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Int J Radiat Oncol Biol Phys. 2012 Oct 1;84(2):471-7. doi: 10.1016/j.ijrobp.2011.12.029. Epub 2012 Feb 28.

Postchemoradiotherapy positron emission tomography predicts pathologic response and survival in patients with esophageal cancer.

Author information

1
Department of Radiation Oncology, Stanford University, Stanford, CA 94305, USA.

Abstract

PURPOSE:

To correlate the prechemoradiotherapy (CRT) and post-CRT metabolic tumor volume (MTV) on positron emission tomography (PET) scanning with the pathologic response and survival in patients receiving preoperative CRT for esophageal cancer.

MATERIALS AND METHODS:

The medical records of 37 patients with histologically confirmed Stage I-IVA esophageal cancer treated with CRT with or without surgical resection were reviewed. Of the 37 patients, 21 received preoperative CRT (57%) and 16 received definitive CRT (43%). All patients had a pre-CRT and 32 had a post-CRT PET scan. The MTV was measured on the pre-CRT PET and post-CRT PET scan, respectively, using a minimum standardized uptake value (SUV) threshold x, where x = 2, 2.5, 3, or the SUV maximum × 50%. The total glycolytic activity (TGA(x)) was defined as the mean SUV × MTV(x). The MTV ratio was defined as the pre-CRT PET MTV/post-CRT MTV. The SUV ratio was defined similarly. A single pathologist scored the pathologic response using a tumor regression grade (TRG) scale.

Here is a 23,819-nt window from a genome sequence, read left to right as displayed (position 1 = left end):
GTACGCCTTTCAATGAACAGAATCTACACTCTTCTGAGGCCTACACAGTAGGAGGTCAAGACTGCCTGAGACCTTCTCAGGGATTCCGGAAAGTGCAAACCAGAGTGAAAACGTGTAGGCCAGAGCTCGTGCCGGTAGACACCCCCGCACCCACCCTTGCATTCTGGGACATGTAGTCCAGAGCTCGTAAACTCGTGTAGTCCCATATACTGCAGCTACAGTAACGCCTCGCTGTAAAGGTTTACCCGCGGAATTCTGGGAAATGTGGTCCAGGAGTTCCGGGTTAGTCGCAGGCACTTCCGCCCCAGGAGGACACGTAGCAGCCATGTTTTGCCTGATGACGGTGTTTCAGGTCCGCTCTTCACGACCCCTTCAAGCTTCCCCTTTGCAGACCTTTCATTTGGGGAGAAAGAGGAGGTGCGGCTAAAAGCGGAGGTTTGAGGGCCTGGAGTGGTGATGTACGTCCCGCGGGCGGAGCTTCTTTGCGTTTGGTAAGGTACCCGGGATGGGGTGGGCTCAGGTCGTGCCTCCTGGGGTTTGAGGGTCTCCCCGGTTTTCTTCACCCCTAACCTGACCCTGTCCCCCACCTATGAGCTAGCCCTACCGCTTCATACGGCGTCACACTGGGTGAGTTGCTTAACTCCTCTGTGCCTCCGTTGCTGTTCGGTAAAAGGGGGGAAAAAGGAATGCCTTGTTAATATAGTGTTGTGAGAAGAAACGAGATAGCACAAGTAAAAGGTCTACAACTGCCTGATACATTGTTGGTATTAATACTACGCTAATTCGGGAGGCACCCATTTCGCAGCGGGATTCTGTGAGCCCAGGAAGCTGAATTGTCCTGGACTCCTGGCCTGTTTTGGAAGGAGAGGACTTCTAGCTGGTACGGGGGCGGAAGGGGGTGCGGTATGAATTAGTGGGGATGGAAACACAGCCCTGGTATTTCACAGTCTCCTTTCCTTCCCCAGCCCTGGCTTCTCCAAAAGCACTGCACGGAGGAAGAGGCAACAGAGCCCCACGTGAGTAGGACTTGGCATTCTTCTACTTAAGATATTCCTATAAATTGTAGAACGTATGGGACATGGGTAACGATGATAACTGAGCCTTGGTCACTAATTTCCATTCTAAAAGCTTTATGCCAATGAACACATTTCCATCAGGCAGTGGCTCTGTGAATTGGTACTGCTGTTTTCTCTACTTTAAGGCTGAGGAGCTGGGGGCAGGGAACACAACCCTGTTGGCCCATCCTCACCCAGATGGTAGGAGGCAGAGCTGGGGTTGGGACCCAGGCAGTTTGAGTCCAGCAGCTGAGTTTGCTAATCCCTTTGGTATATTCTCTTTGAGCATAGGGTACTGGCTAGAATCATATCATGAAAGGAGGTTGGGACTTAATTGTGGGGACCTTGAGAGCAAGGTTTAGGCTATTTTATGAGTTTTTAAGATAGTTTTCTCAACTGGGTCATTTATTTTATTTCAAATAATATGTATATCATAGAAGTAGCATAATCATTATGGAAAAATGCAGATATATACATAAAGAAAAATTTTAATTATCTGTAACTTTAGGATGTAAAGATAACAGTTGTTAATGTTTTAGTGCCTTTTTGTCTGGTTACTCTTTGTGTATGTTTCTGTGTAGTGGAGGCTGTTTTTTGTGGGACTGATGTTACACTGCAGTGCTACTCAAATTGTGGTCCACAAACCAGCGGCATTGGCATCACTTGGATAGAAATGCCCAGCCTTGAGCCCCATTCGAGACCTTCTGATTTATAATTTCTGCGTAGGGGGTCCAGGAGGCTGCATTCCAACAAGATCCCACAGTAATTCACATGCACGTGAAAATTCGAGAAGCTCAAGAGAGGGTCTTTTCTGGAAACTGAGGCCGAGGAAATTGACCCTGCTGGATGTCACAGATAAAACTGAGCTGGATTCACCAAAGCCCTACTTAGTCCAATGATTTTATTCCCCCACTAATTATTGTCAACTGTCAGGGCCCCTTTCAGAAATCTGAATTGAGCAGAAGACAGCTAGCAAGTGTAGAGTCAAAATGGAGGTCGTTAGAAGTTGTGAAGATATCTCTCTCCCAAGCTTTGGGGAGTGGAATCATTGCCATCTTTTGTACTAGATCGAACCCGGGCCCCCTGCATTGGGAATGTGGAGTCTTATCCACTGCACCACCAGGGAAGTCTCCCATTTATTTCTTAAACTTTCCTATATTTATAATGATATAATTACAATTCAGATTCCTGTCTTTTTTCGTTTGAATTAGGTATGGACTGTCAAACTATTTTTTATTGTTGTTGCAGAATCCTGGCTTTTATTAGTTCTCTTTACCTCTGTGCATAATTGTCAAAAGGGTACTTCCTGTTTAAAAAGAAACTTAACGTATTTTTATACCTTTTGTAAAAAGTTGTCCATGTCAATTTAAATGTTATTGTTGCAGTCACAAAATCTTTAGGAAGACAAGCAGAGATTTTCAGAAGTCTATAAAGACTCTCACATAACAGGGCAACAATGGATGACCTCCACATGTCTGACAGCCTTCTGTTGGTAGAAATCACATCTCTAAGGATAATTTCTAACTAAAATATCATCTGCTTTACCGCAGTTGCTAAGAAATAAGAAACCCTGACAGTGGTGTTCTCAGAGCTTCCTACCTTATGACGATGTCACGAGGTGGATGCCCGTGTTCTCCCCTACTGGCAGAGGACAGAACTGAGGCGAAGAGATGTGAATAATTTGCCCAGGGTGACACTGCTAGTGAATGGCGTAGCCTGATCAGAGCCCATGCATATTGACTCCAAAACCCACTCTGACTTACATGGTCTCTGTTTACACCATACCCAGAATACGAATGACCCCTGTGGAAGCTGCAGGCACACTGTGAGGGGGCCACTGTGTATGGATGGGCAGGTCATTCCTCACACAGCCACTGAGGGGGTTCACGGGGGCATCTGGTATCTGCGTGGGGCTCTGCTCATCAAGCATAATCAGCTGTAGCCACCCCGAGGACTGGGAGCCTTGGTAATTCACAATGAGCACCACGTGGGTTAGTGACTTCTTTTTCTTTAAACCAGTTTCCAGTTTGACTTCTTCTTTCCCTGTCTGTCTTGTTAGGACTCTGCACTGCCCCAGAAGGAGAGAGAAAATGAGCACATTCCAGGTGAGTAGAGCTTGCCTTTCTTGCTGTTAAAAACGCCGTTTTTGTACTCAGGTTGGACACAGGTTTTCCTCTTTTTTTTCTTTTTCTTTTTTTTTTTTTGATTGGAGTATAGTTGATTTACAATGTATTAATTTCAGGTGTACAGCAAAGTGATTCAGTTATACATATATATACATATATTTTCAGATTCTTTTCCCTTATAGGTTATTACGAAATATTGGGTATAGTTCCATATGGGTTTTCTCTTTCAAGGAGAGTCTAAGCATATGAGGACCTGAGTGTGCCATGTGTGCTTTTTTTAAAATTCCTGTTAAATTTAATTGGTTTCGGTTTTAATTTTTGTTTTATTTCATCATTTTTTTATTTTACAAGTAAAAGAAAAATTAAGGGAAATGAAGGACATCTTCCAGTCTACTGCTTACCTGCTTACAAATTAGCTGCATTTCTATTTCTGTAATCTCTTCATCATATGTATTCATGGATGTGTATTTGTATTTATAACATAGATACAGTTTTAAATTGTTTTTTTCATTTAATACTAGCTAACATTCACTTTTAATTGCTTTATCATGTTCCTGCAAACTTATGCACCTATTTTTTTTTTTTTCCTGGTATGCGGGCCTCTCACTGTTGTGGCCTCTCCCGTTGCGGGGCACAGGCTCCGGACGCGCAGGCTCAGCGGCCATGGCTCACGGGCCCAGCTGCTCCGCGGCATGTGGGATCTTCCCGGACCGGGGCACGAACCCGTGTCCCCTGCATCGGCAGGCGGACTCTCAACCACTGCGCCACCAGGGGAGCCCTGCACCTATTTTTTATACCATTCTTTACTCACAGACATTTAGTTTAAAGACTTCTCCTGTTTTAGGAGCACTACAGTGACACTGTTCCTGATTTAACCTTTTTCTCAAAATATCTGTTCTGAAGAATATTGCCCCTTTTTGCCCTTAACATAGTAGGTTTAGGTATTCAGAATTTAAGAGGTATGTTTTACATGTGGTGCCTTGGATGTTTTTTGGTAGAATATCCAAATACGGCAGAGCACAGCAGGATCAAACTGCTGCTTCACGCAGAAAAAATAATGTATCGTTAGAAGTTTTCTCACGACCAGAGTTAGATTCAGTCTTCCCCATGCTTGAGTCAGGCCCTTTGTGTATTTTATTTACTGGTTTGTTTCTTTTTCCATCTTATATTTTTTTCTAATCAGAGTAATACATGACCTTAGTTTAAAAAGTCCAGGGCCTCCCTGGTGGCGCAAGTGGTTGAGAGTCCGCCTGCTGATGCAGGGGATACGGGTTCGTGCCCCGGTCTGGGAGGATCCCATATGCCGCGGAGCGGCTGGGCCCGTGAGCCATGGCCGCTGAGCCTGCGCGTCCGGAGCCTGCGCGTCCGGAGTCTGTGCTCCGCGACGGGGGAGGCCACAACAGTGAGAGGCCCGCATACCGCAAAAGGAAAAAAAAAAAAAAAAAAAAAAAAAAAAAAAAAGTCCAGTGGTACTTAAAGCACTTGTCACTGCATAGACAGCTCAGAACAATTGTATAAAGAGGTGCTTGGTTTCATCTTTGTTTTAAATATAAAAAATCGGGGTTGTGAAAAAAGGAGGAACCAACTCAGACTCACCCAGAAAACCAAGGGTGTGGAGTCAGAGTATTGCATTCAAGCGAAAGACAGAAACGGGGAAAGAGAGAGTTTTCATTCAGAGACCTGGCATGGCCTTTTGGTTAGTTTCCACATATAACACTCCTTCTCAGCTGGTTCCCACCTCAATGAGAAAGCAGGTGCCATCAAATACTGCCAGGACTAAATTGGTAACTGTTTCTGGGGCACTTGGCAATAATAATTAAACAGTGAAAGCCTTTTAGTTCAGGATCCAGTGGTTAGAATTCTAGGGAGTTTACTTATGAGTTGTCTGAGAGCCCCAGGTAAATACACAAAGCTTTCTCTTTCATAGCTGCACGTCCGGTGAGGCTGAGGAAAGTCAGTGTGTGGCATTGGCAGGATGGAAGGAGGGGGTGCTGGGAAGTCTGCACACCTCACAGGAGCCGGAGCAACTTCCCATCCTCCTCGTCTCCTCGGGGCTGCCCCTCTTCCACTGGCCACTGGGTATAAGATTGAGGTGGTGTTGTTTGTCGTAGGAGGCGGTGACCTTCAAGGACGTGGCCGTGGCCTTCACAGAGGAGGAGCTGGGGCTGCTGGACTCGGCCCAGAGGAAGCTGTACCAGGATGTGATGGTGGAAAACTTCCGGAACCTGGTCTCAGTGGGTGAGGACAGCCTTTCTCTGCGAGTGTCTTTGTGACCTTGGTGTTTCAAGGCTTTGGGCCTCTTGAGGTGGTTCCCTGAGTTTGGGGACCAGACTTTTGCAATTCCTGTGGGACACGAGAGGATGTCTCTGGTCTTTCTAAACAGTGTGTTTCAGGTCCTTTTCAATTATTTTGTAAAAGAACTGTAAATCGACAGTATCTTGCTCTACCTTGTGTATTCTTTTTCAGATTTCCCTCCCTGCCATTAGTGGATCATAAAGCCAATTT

RESULTS:

The median follow-up was 1.5 years (range, 0.4-4.9). No significant correlation was found between any parameters on the pre-CRT PET scan and the TRG or overall survival (OS). Multiple post-CRT MTV values and post-TGA values correlated with the TRG and OS; however, the MTV(2.5(Post)) and TGA(2.5(Post)) had the greatest correlation. The MTV(2) ratio correlated with OS. The maximum SUV on either the pre-CRT and post-CRT PET scans or the maximum SUV ratio did not correlate with the TRG or OS. Patients treated preoperatively had survival similar compared with those treated definitively with a good PET response (p = 0.97) and significantly better than that of patients treated definitively with a poor PET response (p < 0.0001).

CONCLUSION:

The maximum SUV was not a predictive or prognostic parameter. The MTV(2.5) and TGA(2.5) were useful markers for predicting the response and survival on the post-CRT PET scan. The MTV(2) ratio also correlated with survival. Post-CRT PET can potentially guide therapy after CRT.

PMID:
22381904
DOI:
10.1016/j.ijrobp.2011.12.029
[Indexed for MEDLINE]

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